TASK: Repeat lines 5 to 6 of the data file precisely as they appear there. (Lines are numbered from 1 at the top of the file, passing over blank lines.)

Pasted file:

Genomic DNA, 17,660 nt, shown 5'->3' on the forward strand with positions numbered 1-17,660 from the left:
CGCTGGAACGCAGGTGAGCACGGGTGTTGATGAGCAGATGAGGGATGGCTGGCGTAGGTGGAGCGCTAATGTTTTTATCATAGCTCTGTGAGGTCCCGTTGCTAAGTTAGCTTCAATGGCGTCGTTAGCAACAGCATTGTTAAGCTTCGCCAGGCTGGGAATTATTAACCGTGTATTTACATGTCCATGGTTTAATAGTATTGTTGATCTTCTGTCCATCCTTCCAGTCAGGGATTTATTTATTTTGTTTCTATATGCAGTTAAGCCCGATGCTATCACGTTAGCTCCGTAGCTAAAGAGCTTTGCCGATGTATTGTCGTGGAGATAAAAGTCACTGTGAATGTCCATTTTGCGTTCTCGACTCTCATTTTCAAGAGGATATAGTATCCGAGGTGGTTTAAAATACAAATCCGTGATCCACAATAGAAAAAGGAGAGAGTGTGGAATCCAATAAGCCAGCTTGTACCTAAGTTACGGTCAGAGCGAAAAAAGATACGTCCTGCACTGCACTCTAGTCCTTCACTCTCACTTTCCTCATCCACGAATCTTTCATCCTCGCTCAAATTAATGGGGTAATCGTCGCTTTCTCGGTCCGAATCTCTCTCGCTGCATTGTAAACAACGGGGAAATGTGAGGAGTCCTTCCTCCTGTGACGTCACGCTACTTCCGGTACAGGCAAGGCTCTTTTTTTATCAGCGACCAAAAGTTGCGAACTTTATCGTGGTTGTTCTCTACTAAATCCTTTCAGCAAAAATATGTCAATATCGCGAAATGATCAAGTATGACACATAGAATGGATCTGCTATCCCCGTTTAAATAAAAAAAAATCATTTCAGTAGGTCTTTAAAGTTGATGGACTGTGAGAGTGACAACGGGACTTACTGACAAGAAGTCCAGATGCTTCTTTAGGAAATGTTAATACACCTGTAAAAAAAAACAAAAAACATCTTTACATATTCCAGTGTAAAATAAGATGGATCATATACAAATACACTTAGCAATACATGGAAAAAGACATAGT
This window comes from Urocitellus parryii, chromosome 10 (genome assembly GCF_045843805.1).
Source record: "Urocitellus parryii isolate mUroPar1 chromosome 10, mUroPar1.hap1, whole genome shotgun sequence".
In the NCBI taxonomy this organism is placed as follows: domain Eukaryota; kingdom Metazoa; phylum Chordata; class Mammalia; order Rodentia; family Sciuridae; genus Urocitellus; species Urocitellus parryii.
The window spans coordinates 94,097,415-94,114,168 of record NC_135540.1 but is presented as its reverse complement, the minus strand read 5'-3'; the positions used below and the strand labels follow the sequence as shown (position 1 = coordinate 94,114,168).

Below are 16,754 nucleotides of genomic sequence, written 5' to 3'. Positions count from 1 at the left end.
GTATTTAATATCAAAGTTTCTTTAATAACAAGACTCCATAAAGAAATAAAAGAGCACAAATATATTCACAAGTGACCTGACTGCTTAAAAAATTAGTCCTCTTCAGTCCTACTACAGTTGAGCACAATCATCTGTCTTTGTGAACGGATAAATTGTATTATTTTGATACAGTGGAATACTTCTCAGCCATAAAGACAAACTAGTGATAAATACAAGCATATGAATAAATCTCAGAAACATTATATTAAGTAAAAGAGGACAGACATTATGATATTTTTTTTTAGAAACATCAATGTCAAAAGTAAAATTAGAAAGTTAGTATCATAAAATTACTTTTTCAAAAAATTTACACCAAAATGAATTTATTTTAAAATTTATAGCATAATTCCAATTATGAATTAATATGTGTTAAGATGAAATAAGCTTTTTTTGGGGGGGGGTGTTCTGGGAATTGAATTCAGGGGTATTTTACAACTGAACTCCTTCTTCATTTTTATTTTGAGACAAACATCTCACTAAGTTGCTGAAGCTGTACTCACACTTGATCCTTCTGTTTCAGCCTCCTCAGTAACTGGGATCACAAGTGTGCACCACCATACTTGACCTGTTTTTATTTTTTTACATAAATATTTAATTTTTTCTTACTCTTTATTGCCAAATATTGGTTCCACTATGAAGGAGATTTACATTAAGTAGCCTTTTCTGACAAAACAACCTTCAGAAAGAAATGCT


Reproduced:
In the NCBI taxonomy this organism is placed as follows: domain Eukaryota; kingdom Metazoa; phylum Chordata; class Mammalia; order Rodentia; family Sciuridae; genus Urocitellus; species Urocitellus parryii.
The window spans coordinates 94,097,415-94,114,168 of record NC_135540.1 but is presented as its reverse complement, the minus strand read 5'-3'; the positions used below and the strand labels follow the sequence as shown (position 1 = coordinate 94,114,168).